Best fast cheap 50ish mm for APS-C with the creamiest bokeh?

Started 5 months ago | Discussions thread
backsidewalkaround Regular Member • Posts: 201
Re: Best fast cheap 50ish mm for APS-C with the creamiest bokeh?
2

fferreres wrote:

E Dinkla wrote:

fferreres wrote:

sensiblename99 wrote:

E Dinkla wrote:

Photography Raptor wrote:

Being the bokeh that the Nikkor 58mm f/1.4 G produces the one I like the most for reference.

Corner sharpness of vigneting is not important as it is going to be adapted on APS-C.

RIght now I'm considering the Pentax-M 50mm f/1.4 but I'm sure there has to be better options.

P.S. I'm not a big fan of the famous Helios 44-2 bokeh.

Thanks in advance

This might help you:

https://theothersideofbokeh.wordpress.com/2017/10/25/50-fifties-bokeh-overview-the-fast-ones/

https://theothersideofbokeh.wordpress.com/2017/10/26/50-fifties-bokeh-overview-the-ones-with-character/

Met vriendelijke groet, Ernst
No photographer's gear list is complete without the printer mentioned !

Any idea which camera was used for these tests, it's not mentioned on the page?

I'm curious because I have a few of these lenses and would expect them to show purple fringing to some degree but I don't see any in these tests shots.

He frequents the forum. I can’t remember the handle though . In 2017 he mentioned he had a Canon 5D2 and A7m1.

Back then I was using the original A7. I mention the camera in the second article of that series in which I compared the center sharpness of the lenses.

It’s good to see that article again. Of all, the slower Tessar stands out as having the least outlining. Really, smooth bokeh is more about lack (or dimming) of the speculative highlights than anything else. Absent apoditization, which none have, only an undercorrected lens will result in smoother bokeh. Number of blades doesn’t matter wide open, but a big issue is that dirt is maybe 10x more prevalent on were glass meets metal, which causes outlining on it’s own, so the smooth lens either requires a bit of stopping down or a recent CLA.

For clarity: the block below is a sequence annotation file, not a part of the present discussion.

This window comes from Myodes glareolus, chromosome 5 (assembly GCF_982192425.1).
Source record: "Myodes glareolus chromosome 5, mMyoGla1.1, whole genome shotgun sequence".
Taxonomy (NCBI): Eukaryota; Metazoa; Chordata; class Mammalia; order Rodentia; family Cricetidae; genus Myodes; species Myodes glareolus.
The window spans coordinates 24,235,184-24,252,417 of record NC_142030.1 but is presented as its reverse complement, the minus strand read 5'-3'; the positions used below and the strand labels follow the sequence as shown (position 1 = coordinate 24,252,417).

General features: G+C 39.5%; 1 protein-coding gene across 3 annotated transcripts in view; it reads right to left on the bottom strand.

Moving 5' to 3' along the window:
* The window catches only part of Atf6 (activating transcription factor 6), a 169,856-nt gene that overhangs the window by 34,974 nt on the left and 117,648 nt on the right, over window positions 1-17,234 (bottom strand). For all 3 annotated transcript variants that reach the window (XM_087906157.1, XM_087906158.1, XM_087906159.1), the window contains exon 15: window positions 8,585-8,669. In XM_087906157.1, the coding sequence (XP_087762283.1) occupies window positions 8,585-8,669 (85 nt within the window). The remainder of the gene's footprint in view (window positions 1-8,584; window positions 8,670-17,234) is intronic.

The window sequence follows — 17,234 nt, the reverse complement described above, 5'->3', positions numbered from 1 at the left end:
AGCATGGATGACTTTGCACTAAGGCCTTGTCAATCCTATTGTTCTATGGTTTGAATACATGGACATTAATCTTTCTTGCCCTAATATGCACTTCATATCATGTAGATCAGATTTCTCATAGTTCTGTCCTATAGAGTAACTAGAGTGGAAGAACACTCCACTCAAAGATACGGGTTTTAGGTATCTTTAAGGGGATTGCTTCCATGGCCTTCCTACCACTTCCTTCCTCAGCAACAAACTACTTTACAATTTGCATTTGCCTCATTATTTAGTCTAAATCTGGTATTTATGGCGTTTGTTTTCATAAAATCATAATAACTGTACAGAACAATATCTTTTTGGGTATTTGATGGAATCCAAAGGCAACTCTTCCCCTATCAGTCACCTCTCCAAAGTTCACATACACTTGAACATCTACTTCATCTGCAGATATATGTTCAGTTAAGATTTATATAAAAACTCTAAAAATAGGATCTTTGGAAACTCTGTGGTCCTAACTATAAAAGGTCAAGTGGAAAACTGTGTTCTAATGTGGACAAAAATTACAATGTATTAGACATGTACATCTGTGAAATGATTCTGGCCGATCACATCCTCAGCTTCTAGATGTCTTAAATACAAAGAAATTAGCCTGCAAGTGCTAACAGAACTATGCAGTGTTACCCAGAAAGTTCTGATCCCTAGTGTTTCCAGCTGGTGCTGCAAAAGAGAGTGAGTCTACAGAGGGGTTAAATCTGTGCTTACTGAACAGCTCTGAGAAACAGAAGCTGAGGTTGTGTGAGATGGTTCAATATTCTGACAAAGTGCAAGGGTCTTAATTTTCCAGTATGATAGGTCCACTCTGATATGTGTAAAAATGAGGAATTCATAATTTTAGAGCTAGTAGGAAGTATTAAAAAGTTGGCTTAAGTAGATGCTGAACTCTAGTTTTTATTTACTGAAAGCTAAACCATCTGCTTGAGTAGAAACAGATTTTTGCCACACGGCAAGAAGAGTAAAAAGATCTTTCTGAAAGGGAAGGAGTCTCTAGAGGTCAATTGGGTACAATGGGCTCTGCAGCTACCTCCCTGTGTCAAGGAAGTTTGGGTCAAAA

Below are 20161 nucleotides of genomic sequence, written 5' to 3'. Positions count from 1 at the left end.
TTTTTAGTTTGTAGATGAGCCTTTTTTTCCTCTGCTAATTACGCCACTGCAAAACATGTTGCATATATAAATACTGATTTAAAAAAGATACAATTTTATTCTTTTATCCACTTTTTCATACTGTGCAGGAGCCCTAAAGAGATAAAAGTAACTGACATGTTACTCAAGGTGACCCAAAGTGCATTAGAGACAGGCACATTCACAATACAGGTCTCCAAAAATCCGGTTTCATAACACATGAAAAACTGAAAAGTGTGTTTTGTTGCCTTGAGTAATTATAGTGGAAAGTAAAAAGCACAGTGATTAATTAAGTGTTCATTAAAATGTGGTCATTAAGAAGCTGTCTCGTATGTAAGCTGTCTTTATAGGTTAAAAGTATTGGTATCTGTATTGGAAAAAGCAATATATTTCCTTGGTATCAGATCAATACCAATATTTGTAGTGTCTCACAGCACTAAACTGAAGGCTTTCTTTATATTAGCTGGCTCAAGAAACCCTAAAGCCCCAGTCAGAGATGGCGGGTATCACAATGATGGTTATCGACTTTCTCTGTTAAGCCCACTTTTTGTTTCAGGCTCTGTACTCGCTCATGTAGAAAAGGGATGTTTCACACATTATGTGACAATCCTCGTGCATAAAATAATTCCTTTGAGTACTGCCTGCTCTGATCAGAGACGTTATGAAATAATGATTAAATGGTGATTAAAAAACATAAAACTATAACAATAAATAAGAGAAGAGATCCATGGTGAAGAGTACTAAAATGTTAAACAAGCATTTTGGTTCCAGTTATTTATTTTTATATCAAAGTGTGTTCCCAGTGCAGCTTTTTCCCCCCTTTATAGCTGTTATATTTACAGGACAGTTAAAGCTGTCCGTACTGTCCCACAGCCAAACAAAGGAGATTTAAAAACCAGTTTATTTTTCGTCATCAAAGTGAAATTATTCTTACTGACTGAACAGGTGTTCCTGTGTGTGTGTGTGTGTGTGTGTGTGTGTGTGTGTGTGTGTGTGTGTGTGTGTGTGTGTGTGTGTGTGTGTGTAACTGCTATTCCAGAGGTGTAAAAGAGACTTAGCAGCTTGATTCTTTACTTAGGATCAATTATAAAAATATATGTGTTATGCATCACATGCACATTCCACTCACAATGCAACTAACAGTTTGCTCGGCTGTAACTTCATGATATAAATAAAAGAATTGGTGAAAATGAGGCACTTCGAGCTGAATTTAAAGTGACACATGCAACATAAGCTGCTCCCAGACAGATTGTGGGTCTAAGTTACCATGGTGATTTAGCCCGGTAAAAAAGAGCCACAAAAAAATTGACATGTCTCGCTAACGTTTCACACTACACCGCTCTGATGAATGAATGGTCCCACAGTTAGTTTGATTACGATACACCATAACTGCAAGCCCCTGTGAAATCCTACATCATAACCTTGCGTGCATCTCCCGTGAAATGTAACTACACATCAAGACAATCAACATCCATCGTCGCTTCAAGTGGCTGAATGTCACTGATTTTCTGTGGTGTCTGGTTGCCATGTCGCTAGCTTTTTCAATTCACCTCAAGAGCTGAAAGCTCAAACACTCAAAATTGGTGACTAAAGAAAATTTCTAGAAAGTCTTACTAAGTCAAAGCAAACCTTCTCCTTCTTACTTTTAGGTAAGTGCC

Backsidewalkaround. I have no Idea whether his lenses were UV treated and had a CLA. Given the thorough jobs done in testing and his nationality I would be surprised if they were not checked.

I am almost 100% sure they did not get CLA or UV treatment, save for some potential favorite lens like the Rollei or C/Y ones.

To answer that question: They did not get neither CLA nor UV treatment, but I only used lenses that didn't have any obvious flaws. I spent a few extra Euros to buy what seemed to be good copies, but in almost all cases only one per lens. This means: while different outcomes in sharpness may be quite probable (due to copy variation), I don't think that the bokeh of the same lens will vary all that much.

Met vriendelijke groet, Ernst
No photographer's gear list is complete without the printer mentioned !

From images on the web and a few experiences of my own, I would second the opinion of QuietOC, that many modern Chinese lenses likely have much smoother bokeh than all the vintage ones, including the MC Rokkor 1.2/58. The Mitakon Speedmaster is only the first that hit the market and a very good, yet expensive one. 
If smooth bokeh is always "better" is a whole new question, though ;-).

 backsidewalkaround's gear list:backsidewalkaround's gear list
Sony a7R III Sigma 35mm F1.4 DG HSM Art Sony Vario-Tessar T* FE 16-35mm F4 ZA OSS Sony FE 50mm F1.4 ZA Sony FE 200-600 F5.6-6.3 +1 more
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